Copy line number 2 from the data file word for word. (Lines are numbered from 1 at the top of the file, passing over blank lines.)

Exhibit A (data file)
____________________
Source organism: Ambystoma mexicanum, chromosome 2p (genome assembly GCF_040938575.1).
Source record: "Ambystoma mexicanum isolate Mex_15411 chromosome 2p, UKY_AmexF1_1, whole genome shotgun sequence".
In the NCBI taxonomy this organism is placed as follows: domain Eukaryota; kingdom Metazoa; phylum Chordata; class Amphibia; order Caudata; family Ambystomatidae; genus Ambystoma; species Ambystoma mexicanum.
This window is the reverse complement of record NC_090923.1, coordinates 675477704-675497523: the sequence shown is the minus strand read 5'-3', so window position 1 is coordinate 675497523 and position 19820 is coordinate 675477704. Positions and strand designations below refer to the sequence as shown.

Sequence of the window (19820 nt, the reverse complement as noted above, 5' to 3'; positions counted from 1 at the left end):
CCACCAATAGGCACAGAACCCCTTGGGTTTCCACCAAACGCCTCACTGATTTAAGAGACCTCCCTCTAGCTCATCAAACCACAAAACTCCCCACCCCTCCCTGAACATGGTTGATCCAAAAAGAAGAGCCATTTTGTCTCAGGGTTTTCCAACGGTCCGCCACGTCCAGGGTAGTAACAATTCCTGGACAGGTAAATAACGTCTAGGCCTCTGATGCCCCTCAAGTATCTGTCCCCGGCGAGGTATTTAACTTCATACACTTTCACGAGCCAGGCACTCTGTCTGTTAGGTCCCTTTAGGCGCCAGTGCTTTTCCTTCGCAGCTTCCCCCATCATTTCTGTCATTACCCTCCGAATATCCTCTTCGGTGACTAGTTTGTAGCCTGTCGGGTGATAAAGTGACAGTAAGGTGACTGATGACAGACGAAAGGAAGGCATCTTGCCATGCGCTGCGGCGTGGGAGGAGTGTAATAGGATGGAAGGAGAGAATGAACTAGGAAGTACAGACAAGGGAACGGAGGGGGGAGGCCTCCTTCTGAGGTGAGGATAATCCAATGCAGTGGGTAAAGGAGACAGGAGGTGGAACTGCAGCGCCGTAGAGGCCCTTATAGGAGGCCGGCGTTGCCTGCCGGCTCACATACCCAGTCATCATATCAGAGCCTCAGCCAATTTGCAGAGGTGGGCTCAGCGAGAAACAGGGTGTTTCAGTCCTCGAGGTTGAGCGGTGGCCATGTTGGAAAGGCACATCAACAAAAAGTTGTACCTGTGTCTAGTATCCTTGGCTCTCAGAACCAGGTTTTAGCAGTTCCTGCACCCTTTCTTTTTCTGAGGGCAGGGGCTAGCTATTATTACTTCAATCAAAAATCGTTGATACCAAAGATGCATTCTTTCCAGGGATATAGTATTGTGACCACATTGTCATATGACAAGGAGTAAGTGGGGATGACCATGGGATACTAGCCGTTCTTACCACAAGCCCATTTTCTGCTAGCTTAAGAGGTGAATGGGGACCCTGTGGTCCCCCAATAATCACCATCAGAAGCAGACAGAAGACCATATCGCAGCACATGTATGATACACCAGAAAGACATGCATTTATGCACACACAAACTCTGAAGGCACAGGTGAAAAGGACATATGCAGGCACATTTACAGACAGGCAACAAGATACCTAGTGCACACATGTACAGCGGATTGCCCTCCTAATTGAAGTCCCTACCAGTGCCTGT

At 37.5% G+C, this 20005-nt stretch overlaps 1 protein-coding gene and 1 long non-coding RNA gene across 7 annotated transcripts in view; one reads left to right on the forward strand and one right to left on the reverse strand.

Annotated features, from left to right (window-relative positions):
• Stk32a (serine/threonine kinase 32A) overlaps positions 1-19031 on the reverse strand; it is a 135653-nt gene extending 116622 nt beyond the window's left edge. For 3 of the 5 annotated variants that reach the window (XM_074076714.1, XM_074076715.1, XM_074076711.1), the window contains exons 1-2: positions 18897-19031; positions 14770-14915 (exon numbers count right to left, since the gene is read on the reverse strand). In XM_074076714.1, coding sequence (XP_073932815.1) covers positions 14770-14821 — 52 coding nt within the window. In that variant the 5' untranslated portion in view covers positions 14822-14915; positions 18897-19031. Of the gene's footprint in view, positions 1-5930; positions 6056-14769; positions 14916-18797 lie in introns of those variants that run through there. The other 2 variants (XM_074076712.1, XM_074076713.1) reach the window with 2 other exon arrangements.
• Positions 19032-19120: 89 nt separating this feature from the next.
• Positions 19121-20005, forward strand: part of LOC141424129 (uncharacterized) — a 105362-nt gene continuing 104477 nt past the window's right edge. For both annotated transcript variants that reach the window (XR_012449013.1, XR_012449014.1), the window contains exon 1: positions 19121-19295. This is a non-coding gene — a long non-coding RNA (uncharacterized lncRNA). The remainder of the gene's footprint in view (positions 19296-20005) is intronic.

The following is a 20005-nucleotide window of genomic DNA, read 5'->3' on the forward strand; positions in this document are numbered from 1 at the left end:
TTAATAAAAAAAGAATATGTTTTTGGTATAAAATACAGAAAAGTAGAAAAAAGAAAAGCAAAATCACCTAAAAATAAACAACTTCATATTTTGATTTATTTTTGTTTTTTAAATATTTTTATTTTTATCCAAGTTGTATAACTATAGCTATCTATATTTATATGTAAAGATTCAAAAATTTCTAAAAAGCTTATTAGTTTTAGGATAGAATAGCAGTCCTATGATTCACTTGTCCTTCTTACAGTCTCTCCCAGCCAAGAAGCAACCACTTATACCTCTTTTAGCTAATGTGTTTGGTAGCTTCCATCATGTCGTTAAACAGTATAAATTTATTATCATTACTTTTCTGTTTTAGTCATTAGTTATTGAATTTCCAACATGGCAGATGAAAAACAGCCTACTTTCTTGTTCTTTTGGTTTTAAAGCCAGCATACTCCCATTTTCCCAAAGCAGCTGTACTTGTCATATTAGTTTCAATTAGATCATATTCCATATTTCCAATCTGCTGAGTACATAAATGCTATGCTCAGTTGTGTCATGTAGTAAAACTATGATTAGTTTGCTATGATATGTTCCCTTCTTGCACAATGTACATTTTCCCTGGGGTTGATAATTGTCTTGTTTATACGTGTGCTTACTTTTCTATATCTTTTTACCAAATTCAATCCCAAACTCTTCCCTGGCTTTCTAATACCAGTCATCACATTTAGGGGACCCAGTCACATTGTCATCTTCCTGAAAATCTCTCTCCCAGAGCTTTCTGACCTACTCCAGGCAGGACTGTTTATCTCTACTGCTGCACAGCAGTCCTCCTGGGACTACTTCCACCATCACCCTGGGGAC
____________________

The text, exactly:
Source record: "Ambystoma mexicanum isolate Mex_15411 chromosome 2p, UKY_AmexF1_1, whole genome shotgun sequence".